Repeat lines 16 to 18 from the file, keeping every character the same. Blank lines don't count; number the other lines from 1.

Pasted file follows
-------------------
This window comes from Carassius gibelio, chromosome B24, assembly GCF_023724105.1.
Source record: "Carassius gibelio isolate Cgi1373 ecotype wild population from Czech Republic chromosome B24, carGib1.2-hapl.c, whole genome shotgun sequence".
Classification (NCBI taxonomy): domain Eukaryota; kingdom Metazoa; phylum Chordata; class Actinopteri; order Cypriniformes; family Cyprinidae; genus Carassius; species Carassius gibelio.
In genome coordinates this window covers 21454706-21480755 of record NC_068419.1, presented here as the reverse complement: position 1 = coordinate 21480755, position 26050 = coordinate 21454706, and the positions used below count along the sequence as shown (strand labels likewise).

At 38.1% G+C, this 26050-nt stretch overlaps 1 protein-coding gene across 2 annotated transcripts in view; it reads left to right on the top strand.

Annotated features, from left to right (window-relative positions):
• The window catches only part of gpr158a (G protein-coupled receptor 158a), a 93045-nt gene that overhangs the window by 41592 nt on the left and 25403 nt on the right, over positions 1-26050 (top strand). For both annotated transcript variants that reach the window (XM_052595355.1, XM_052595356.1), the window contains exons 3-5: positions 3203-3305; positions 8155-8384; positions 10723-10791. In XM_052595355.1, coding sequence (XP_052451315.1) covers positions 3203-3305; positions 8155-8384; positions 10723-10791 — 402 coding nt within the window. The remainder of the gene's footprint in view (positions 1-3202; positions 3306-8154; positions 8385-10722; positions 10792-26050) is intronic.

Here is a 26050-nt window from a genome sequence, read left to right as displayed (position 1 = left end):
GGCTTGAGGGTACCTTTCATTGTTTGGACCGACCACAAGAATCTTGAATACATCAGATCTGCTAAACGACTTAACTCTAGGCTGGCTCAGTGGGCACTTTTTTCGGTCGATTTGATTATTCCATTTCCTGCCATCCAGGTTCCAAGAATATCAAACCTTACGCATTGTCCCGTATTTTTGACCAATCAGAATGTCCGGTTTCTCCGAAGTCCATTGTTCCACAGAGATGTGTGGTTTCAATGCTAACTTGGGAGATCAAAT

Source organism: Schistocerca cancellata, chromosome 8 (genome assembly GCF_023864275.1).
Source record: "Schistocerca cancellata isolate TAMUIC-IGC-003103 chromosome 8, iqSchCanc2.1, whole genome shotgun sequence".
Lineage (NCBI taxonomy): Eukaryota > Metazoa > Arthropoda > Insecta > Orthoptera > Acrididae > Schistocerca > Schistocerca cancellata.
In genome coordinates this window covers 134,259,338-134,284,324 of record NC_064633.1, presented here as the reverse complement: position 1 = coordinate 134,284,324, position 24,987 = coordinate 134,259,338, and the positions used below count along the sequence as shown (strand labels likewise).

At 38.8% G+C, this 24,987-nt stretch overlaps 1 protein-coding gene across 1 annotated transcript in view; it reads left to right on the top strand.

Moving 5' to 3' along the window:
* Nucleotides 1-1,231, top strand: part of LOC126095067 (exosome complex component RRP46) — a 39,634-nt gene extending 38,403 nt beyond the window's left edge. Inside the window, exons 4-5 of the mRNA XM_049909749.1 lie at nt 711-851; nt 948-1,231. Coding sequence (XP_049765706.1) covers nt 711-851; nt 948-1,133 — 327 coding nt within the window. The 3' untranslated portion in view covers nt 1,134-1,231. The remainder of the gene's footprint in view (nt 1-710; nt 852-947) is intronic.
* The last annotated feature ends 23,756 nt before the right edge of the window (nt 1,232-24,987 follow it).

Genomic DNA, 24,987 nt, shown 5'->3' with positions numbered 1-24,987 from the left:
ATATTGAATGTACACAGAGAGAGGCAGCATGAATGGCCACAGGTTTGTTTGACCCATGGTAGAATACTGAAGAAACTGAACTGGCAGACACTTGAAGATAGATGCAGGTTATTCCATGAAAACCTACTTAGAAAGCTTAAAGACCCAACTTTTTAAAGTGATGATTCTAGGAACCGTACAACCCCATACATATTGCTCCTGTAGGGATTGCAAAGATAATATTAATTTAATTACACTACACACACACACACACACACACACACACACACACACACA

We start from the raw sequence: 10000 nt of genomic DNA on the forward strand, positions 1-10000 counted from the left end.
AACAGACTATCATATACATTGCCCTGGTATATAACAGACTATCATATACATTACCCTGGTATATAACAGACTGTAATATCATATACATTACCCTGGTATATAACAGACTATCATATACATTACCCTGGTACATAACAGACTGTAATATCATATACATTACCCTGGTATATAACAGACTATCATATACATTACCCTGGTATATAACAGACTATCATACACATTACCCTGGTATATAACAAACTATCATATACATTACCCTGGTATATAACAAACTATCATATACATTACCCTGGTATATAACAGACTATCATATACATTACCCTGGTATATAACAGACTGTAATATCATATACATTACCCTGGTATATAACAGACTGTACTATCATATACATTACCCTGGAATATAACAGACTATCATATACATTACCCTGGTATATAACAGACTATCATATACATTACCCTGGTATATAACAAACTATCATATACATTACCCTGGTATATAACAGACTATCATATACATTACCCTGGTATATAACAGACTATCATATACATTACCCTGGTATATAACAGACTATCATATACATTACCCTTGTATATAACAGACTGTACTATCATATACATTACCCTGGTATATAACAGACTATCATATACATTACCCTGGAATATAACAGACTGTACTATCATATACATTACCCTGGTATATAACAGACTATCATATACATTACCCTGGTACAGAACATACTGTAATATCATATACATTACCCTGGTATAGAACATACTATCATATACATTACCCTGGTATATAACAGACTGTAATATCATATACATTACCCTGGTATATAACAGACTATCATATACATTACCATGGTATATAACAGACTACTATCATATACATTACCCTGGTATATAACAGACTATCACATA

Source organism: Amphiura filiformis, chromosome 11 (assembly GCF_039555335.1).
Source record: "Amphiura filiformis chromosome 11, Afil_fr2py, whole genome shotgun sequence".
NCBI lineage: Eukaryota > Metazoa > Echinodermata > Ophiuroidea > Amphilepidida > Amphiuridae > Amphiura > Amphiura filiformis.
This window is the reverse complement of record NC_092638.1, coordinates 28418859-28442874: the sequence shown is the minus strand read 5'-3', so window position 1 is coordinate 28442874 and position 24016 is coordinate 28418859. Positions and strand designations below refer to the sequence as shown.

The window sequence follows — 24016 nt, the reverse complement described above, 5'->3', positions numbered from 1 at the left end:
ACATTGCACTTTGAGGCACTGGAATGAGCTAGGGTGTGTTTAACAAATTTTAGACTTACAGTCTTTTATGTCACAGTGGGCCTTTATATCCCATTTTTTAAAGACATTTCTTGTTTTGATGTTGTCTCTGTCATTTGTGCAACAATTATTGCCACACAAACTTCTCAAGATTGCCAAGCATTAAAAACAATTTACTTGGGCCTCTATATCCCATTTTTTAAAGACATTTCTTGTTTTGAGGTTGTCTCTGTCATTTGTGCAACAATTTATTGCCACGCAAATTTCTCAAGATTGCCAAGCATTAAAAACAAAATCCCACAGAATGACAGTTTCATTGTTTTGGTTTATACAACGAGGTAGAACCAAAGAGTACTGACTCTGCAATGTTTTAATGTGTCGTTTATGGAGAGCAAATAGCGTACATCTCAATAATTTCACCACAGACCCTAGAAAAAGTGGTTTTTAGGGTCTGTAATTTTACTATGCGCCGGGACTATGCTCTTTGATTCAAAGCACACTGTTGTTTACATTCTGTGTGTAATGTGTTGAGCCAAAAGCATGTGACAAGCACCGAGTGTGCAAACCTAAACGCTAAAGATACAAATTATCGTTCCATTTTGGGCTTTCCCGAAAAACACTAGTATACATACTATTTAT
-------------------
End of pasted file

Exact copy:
* Nucleotides 1-1,231, top strand: part of LOC126095067 (exosome complex component RRP46) — a 39,634-nt gene extending 38,403 nt beyond the window's left edge. Inside the window, exons 4-5 of the mRNA XM_049909749.1 lie at nt 711-851; nt 948-1,231. Coding sequence (XP_049765706.1) covers nt 711-851; nt 948-1,133 — 327 coding nt within the window. The 3' untranslated portion in view covers nt 1,134-1,231. The remainder of the gene's footprint in view (nt 1-710; nt 852-947) is intronic.
* The last annotated feature ends 23,756 nt before the right edge of the window (nt 1,232-24,987 follow it).

Genomic DNA, 24,987 nt, shown 5'->3' with positions numbered 1-24,987 from the left: